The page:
DISH: Seitan Piccata at Candle 79. “Most of the time – though not always – we like to eat vegan [...]strong>
Category: New York City
We all want to do something in the holiday season, and by “do something,” I mean beyond just “buying stuff and writing up a bunch of cards.” Whether we act on it throughout the rest of the year or not, come December our philanthropic impulses get a real workout — and everyone wants to find a way to give back.
Sarah Morgan, who started up a terrific women-based Meetup.com group this fall, had her own way of giving back: By holding a Christmas Cookie Bake Off with 9 women in her New York City apartment on Friday night, baking batch after batch of deliciousness … all to give away.
“I was once fortunate enough to meet a woman named Mabel who was living in an elderly care facility during my time as a volunteer in high school,” Sarah me wrote about her inspiration. “Mabel told me that her fondest memory of her younger years was baking cookies with her children during the holidays. She looked away for a moment and said that she would give just about anything to be able to bake a big batch of cookies again.”
Well, Sarah went right home, made some cookies that night and took them to Mabel, who was so appreciative that Sarah was inspired. She began making a running list of groups and individuals in distress or need who might not have access to kitchen facilities — who might appreciate some holiday cookies. (And really, whether we have a kitchen or not, who doesn’t appreciate cookies?) Each year, she’s expanded that list to include residents in shelters, elder care facilities and shelters catering to individuals going through foreclosures; she has added in the toy drive recipients she already works with and so forth. One batch of 200 cookies would be going all the way to a YWCA shelter in Montana!
Sarah doesn’t let the fact that she has a “small, outdated” kitchen that’s “in the middle of a renovation.” Even when we had to get up from the kitchen table to make room to open her stove to check on the cookies’ done-ness, it just felt like a real New York experience — not an inconvenience. For several hours we creamed butter (letting it soften on the warming stove), tossed in liberal amounts of chocolate chips, colored sprinkles and coconut flakes green, sipped a little wine and even enlisted her 3-year-old son Jack into the process (he got his own personal pile of chocolate chips to snack on). The cookie list included chocolate chip, sugar, peanut butter (with a chocolate kiss in the center) and raspberry-coconut “thumbprints.” Dishes were washed, windows were opened and pizza was consumed. A good, sweet time was had by all (one participant even brought in pre-made cookies and cupcakes, which she iced and decorated — with a little help — at the event).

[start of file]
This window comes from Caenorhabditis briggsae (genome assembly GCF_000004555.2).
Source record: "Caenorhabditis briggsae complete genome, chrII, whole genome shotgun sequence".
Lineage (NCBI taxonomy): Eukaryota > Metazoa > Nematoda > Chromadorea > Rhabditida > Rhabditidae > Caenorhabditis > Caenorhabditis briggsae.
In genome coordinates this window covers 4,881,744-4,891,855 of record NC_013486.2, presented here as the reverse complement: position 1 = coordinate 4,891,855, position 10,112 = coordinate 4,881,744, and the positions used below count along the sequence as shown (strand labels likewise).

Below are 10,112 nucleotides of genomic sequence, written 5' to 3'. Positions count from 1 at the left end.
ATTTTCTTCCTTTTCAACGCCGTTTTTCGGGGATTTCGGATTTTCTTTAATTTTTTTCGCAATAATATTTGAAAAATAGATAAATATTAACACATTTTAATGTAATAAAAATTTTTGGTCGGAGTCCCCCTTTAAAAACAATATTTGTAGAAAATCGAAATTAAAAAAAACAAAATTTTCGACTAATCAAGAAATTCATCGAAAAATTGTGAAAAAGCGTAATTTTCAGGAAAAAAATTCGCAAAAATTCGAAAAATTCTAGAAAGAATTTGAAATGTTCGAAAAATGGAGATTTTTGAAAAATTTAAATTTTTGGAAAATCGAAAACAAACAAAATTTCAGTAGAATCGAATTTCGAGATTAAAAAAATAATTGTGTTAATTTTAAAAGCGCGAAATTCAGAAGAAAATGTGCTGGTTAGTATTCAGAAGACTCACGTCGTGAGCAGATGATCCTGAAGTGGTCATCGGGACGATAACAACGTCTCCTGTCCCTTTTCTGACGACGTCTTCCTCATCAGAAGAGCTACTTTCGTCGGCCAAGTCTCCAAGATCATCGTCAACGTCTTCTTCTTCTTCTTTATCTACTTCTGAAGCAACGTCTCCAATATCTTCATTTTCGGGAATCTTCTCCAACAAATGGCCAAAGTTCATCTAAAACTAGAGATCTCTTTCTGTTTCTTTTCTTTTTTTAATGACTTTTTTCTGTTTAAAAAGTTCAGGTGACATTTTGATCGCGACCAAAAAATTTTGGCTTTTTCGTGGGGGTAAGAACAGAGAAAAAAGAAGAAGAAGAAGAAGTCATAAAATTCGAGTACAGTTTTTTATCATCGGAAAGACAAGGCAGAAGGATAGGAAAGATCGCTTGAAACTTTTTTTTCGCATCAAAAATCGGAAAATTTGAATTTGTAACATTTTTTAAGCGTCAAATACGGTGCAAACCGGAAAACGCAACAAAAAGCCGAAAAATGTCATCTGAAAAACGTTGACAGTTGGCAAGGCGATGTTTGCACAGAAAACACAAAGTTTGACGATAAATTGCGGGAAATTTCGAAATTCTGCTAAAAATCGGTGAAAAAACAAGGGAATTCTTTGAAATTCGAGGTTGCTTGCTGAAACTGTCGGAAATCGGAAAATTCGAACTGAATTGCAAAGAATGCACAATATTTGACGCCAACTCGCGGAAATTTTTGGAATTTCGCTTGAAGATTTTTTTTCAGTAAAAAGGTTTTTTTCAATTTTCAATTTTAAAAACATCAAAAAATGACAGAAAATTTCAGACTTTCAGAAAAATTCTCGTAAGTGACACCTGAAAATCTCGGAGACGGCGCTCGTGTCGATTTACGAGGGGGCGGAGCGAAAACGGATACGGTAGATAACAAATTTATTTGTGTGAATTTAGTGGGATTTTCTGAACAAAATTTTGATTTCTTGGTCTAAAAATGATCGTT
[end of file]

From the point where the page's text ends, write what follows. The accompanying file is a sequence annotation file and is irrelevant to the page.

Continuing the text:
Early on, Sarah had a revelation about making cookies for charities, or really anyone who just needs a little sweetness in their lives: “Sometimes when cash or toys or donations on a large scale are not available, sometimes a small gesture can move mountains,” she wrote.
Exactly what’s needed this time — or any time — of year. A little mountain moving, courtesy of the cookie.
And as a special bonus, here’s one of the cookie recipes we made!
- 3/4 pound (3 sticks) unsalted butter, at room temperature
- 1 cup sugar
- 1 teaspoon pure vanilla extract
- 3 1/2 cups all-purpose flour
- 1/4 teaspoon kosher salt
- 1 egg beaten with 1 tablespoon water, for egg wash
- 7 ounces sweetened flaked coconut
- Raspberry and/or apricot jam
Preheat the oven to 350 degrees F.
In an electric mixer fitted with the paddle attachment, cream together the butter and sugar until they are just combined and then add the vanilla. Separately, sift together the flour and salt. With the mixer on low speed, add the flour mixture to the creamed butter and sugar. Mix until the dough starts to come together. Turn out on a floured board and roll together into a flat disk. Wrap in plastic and chill for 30 minutes.
Roll the dough into 1 1/4-inch balls. (If you have a scale they should each weigh 1 ounce.) Dip each ball into the egg wash and then roll it in coconut. Place the balls on an ungreased cookiesheet and press a light indentation into the top of each with your finger. Drop 1/4 teaspoon of jam into each indentation. Bake for 20 to 25 minutes, until the coconut is a golden brown. Cool and serve.